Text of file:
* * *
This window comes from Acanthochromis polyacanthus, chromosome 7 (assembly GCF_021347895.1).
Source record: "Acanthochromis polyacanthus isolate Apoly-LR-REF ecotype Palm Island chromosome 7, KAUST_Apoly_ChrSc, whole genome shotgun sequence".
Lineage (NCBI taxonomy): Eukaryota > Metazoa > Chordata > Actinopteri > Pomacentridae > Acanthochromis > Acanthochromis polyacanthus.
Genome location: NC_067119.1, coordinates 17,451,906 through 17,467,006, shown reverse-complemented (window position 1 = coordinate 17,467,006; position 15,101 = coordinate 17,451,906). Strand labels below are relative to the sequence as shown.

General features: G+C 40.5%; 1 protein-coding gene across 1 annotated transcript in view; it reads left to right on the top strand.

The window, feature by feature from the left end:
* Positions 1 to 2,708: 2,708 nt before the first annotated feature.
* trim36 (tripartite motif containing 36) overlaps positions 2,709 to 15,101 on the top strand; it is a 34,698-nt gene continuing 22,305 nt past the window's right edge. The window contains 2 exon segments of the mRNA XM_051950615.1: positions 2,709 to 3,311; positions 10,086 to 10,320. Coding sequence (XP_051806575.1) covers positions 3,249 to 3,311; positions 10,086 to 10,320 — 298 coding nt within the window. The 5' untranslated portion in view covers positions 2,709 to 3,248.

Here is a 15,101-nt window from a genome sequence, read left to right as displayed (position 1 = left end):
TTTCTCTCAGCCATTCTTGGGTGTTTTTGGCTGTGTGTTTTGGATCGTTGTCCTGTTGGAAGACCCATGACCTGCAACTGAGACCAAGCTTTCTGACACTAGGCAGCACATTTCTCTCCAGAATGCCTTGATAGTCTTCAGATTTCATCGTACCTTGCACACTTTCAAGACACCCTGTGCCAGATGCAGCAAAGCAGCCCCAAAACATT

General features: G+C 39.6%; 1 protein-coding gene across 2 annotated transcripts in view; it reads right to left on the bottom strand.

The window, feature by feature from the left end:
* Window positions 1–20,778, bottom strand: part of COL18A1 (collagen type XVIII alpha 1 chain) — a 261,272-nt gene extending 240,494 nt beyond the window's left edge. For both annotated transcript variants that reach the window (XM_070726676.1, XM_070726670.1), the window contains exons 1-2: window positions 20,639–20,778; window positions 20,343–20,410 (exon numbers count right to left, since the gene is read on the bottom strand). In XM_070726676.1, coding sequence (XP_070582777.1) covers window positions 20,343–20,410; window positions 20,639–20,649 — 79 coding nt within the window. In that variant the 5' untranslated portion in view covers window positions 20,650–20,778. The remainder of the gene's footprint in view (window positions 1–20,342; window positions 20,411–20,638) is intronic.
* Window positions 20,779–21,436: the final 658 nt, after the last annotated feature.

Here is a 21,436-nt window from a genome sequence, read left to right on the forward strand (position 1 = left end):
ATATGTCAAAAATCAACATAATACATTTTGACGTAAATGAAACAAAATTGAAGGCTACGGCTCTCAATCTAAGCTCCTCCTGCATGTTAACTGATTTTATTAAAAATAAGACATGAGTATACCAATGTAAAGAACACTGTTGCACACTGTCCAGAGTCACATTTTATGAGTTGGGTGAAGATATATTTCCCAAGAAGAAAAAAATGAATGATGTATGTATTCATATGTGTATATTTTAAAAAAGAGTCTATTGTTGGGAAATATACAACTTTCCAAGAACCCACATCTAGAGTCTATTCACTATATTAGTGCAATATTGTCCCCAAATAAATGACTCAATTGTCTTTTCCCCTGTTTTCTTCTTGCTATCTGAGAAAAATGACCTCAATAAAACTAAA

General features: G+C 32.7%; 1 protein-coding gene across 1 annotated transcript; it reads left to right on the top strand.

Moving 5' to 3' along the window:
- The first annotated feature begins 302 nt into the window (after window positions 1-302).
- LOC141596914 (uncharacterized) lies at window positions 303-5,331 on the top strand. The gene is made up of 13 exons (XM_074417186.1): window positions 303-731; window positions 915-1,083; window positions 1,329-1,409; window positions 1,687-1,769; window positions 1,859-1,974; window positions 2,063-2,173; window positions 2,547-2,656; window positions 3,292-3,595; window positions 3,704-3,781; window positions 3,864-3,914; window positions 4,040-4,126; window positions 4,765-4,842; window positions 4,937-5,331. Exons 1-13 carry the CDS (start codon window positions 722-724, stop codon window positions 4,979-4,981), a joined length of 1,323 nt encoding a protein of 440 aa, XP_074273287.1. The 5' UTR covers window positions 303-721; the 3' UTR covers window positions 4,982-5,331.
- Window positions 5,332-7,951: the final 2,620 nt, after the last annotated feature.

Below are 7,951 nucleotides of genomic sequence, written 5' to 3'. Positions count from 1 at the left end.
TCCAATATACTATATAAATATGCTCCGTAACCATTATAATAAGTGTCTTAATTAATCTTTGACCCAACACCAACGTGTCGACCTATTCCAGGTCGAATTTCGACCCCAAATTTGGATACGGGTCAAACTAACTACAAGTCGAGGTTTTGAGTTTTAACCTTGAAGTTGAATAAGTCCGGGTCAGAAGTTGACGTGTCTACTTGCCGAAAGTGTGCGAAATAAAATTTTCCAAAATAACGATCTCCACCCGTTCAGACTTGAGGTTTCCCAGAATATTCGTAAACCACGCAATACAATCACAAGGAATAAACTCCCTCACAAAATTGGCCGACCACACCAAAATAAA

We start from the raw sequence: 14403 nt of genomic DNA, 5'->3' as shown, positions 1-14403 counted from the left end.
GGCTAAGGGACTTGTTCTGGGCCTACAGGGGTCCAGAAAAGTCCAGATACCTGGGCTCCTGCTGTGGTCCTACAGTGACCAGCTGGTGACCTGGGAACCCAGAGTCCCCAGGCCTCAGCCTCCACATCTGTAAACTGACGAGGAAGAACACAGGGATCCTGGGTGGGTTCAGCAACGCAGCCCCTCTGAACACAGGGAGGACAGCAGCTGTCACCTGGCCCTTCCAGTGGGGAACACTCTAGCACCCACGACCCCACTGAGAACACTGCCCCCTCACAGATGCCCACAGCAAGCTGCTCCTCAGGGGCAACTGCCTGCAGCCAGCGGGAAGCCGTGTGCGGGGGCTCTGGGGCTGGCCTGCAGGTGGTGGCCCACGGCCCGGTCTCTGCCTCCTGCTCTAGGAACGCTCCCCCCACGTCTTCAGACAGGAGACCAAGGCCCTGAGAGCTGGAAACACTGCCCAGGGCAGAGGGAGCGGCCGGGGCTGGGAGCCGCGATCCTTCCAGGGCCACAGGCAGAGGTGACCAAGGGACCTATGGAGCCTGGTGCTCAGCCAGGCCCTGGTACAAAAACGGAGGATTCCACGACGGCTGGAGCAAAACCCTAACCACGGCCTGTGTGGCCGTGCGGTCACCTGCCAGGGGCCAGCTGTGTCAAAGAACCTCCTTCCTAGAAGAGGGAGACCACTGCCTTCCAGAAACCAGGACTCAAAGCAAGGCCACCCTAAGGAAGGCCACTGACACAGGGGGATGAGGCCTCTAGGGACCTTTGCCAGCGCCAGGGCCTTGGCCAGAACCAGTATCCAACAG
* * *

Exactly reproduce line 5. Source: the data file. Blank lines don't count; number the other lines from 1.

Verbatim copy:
General features: G+C 40.5%; 1 protein-coding gene across 1 annotated transcript in view; it reads left to right on the top strand.